January 10, 2007

High Rolling at Red Rocks

And yet again, I return from another trip to Vegas. For a place I describe so negatively, I certainly visit there often enough. The purpose of this trip, however, was not for any dirty hacker conventions, but for some rock climbing in (relatively) nice weather.

The first day, Peter and I walked almost the entire 3 mile stretch and back on the Las Vegas strip and finished the day off with a typically sub-optimal, super-priced buffet at the MGM and night's stay at the Tropicana. We also saw the Hot Babes truck go around about 5 times, with the girl on the side getting just a bit sleazier each time it passed. Outside of risking our good health and karma by being near so much glutton and greed, neither of us gambled. Or maybe we were held up by gunpoint on the shuttle to the Tropicana, forced to give the midget thief all of our $750 in spending money, and stayed up the entire night masterfully winning back each dollar on high roller blackjack. Believe whichever story you want, but in the end, we left Vegas even and headed to Red Rock Canyon to camp for two nights.

The camp site was only about 5 miles away from total suburbia and the Red Rocks Casino and Hotel, so we weren't exactly isolated from civilization. Also, each camp site had its own grill, fire pit, and picnic table and was situated near water pumps and outhouses with solar-powered light sensors. Being out in the fresh air made the two nights camping more enjoyable for me than our time in the smokey strip hotel, but again, not a very high standard to surpass.

Red Rock Canyon is accessed via a 13 mile one-way loop with a handful of pullouts for parking. We tried to find something to climb on Monday from the third pullout, but just ended up doing an unsuccessful approach and return after failing to find the climb.

On Tuesday, we set out to do the Cat in the Hat, one of the most popular climbs in this area located on the Mescalito Buttress in Pine Creek Canyon. The approach still ended up being a challenge since we weren't sure we had found the first pitch even with our noses right under it. The climb was a 5.6+ multi-pitch climb (we did it in 4) that got us pretty high up the canyon for some nice views of the area and the strip afar in the distance. The route was mostly crack climbing and a short slab crux at the end of the last pitch. We rappelled down and walked out just as the sun was setting and it started getting cold, then headed back to camp to make dinner and rest for the night.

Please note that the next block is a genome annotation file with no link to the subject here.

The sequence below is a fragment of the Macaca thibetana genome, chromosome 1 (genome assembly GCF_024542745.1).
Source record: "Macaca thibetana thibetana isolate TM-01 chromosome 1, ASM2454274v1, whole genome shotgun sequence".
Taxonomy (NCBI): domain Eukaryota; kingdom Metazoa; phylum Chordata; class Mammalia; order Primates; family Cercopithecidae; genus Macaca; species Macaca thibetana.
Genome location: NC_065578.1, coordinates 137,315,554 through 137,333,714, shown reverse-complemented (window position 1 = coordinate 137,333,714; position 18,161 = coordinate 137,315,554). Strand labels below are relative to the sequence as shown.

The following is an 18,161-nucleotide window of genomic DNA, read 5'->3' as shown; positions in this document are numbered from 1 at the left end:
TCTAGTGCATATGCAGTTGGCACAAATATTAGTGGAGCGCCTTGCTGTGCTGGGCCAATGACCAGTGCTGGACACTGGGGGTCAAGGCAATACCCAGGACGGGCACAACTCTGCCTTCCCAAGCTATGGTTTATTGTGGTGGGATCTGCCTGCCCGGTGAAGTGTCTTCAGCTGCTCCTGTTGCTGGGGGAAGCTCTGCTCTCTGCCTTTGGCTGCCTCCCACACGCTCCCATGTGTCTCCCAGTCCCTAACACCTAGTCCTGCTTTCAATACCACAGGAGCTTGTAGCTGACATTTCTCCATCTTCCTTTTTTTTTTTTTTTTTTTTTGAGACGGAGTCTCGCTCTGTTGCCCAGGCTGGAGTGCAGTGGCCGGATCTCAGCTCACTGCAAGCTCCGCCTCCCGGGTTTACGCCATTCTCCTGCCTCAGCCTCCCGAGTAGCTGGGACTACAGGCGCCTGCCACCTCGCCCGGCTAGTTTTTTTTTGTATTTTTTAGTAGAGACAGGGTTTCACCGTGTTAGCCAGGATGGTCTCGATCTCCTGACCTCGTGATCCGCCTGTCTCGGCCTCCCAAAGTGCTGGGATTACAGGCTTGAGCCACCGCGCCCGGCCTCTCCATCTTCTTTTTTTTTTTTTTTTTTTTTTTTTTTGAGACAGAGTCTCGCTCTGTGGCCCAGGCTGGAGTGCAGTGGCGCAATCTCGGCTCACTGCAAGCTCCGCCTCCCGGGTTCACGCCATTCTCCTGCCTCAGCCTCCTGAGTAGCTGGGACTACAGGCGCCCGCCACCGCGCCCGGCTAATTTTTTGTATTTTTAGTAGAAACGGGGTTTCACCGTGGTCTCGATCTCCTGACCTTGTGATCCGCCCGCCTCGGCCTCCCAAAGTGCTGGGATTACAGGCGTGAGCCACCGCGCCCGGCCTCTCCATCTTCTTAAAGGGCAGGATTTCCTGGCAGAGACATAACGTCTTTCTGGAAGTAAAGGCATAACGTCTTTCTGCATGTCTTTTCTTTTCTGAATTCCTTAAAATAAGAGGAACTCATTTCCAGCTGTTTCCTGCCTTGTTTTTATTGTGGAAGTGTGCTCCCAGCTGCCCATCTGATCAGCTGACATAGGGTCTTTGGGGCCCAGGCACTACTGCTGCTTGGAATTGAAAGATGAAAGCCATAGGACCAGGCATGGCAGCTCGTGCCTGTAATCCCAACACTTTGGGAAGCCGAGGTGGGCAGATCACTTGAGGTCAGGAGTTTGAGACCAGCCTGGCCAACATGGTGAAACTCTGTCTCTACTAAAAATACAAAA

On Tuesday, we thought we'd try to find sunnier climbing with routes on Calico Hills. Unfortunately, a 35 minute approach turned into a 3 hour canyon exploration after we got slightly off trail. We ran into a park ranger couple and their two dogs from Idaho on the Stone Wall, who kind of helped lead us in the right direction. The approach was more of a scramble than hike and we had to get over lots of huge boulders, slab, and tight spaces through prickly trees before eventually getting to the Great Red Book wall. We intended on doing the actual Great Red Book climb, but since it still wasn't really in the sun (despite the guide book's promise of all-day sun), we instead did Subject-Verb Agreement, a one pitch 5.8 named after our president, who often ignores this important grammar rule (e.g. "Whether they be Christian, Jew, or Muslim, or Hindu, people have heard the universal call to love a neighbor just like they'd like to be called themselves. - George W. Bush, Washington, D.C. Oct. 8, 2003 ). It's a 9 bolt sport climb that is totally in the sun, with the belayer left in the shade between the climb and a wall at their back. We each did it a few times and then headed back down to the car.

We checked into the Bonnie Springs Motel, a cute little stay on a Blue Diamond ranch a few miles away from Red Rocks. Each room there has their own theme. We stayed in the Indian room featuring an electric fireplace for an extra $10. I'd definitely go back to the hotel because it had that quaint small town charm to it and the staff were all genuinely friendly and concerned about our stay. We saw a few burros before getting up to our room at night, which I suppose are the Nevada equivalent of deer. We tried snapping photos, but they were camera shy and ran off into the night.

The next day we headed back to Vegas to return the car and wait at the airport. Something I should have learned from past experience, but will never again forget... do NOT take Las Vegas Blvd for any reason other than wanting to specifically drive on Las Vegas Blvd. We barely made the drop-off time at Enterprise and would have ended up paying an extra $50 because it took 30 minutes to get down 3 miles of road. We could have probably walked (on our hands) faster, but we eventually made it to the drop-off with 20 minutes to spare and plenty of time to waste at the Vegas airport.

Before getting on our plane to Calgary, we passed an older, disheveled hippie-type that asked the clerk at the information desk, "Hey maaan, I'm supposed to take, like an orange bus to the Mojave desert. You know what I'm talkin about?" The clerk responded with a pricelessly puzzled look, replied that he wasn't aware of an orange, desert-bound bus, and I just giggled as we walked off. If there is one thing to be certain of, there is no shortage of crazies in Vegas.

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